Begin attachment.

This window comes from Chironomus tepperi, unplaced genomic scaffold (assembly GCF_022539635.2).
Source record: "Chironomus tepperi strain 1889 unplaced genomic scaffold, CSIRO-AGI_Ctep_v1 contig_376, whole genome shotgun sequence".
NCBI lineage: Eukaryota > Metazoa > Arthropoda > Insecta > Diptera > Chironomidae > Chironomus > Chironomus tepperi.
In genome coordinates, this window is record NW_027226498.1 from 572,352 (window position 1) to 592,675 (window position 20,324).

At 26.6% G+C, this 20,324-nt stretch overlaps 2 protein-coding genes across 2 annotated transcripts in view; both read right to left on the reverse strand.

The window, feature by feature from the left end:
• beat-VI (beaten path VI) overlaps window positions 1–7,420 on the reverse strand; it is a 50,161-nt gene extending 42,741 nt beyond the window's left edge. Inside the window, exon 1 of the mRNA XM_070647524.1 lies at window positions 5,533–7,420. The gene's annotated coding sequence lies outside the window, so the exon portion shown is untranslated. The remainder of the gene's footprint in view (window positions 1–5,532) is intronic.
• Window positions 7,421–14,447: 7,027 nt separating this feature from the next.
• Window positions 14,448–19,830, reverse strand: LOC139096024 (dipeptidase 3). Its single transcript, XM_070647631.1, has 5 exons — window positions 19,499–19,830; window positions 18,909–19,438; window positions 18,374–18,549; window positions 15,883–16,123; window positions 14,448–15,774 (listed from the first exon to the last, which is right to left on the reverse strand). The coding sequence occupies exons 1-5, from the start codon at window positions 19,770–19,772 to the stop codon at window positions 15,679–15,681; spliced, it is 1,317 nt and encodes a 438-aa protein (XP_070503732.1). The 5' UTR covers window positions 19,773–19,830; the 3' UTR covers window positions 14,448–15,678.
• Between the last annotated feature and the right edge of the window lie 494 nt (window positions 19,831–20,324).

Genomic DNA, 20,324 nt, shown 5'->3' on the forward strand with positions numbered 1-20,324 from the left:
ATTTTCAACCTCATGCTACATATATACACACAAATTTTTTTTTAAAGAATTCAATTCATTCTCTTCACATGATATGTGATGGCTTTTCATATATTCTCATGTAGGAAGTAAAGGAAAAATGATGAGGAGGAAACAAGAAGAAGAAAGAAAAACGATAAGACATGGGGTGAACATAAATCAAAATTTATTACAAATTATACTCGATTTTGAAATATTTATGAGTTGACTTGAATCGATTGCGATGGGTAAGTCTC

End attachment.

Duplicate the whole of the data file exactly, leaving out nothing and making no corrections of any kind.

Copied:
This window comes from Chironomus tepperi, unplaced genomic scaffold (assembly GCF_022539635.2).
Source record: "Chironomus tepperi strain 1889 unplaced genomic scaffold, CSIRO-AGI_Ctep_v1 contig_376, whole genome shotgun sequence".
NCBI lineage: Eukaryota > Metazoa > Arthropoda > Insecta > Diptera > Chironomidae > Chironomus > Chironomus tepperi.
In genome coordinates, this window is record NW_027226498.1 from 572,352 (window position 1) to 592,675 (window position 20,324).

At 26.6% G+C, this 20,324-nt stretch overlaps 2 protein-coding genes across 2 annotated transcripts in view; both read right to left on the reverse strand.

The window, feature by feature from the left end:
• beat-VI (beaten path VI) overlaps window positions 1–7,420 on the reverse strand; it is a 50,161-nt gene extending 42,741 nt beyond the window's left edge. Inside the window, exon 1 of the mRNA XM_070647524.1 lies at window positions 5,533–7,420. The gene's annotated coding sequence lies outside the window, so the exon portion shown is untranslated. The remainder of the gene's footprint in view (window positions 1–5,532) is intronic.
• Window positions 7,421–14,447: 7,027 nt separating this feature from the next.
• Window positions 14,448–19,830, reverse strand: LOC139096024 (dipeptidase 3). Its single transcript, XM_070647631.1, has 5 exons — window positions 19,499–19,830; window positions 18,909–19,438; window positions 18,374–18,549; window positions 15,883–16,123; window positions 14,448–15,774 (listed from the first exon to the last, which is right to left on the reverse strand). The coding sequence occupies exons 1-5, from the start codon at window positions 19,770–19,772 to the stop codon at window positions 15,679–15,681; spliced, it is 1,317 nt and encodes a 438-aa protein (XP_070503732.1). The 5' UTR covers window positions 19,773–19,830; the 3' UTR covers window positions 14,448–15,678.
• Between the last annotated feature and the right edge of the window lie 494 nt (window positions 19,831–20,324).

Genomic DNA, 20,324 nt, shown 5'->3' on the forward strand with positions numbered 1-20,324 from the left:
ATTTTCAACCTCATGCTACATATATACACACAAATTTTTTTTTAAAGAATTCAATTCATTCTCTTCACATGATATGTGATGGCTTTTCATATATTCTCATGTAGGAAGTAAAGGAAAAATGATGAGGAGGAAACAAGAAGAAGAAAGAAAAACGATAAGACATGGGGTGAACATAAATCAAAATTTATTACAAATTATACTCGATTTTGAAATATTTATGAGTTGACTTGAATCGATTGCGATGGGTAAGTCTC